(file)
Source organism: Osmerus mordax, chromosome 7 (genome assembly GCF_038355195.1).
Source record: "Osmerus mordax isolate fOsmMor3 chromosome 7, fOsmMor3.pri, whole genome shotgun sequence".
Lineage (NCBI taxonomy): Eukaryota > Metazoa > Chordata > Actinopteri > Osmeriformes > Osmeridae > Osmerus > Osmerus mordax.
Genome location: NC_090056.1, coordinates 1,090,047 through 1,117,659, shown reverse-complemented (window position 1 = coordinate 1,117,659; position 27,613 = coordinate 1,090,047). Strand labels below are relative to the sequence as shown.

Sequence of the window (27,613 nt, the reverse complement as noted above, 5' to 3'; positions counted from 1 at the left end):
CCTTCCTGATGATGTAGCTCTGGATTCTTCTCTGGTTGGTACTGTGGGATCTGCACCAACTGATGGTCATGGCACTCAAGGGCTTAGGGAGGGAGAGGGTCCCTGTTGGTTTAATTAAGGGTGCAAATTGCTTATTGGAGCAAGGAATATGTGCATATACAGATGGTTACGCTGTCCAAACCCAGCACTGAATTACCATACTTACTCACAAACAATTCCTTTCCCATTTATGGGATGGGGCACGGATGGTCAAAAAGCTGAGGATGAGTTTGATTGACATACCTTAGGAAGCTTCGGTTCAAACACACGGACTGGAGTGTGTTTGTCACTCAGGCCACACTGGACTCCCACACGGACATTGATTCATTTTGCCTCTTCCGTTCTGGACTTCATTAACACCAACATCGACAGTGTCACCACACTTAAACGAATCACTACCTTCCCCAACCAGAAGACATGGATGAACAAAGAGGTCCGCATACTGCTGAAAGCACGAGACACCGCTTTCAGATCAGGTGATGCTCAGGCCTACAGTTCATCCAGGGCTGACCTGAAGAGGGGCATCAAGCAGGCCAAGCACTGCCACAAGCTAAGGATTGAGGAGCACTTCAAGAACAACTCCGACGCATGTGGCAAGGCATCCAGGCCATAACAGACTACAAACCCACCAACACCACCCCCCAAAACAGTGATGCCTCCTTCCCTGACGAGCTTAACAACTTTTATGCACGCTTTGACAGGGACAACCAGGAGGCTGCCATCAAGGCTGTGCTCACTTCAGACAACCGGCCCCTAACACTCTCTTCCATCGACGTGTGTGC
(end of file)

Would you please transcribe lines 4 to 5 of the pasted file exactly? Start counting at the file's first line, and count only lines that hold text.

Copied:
Genome location: NC_090056.1, coordinates 1,090,047 through 1,117,659, shown reverse-complemented (window position 1 = coordinate 1,117,659; position 27,613 = coordinate 1,090,047). Strand labels below are relative to the sequence as shown.

Sequence of the window (27,613 nt, the reverse complement as noted above, 5' to 3'; positions counted from 1 at the left end):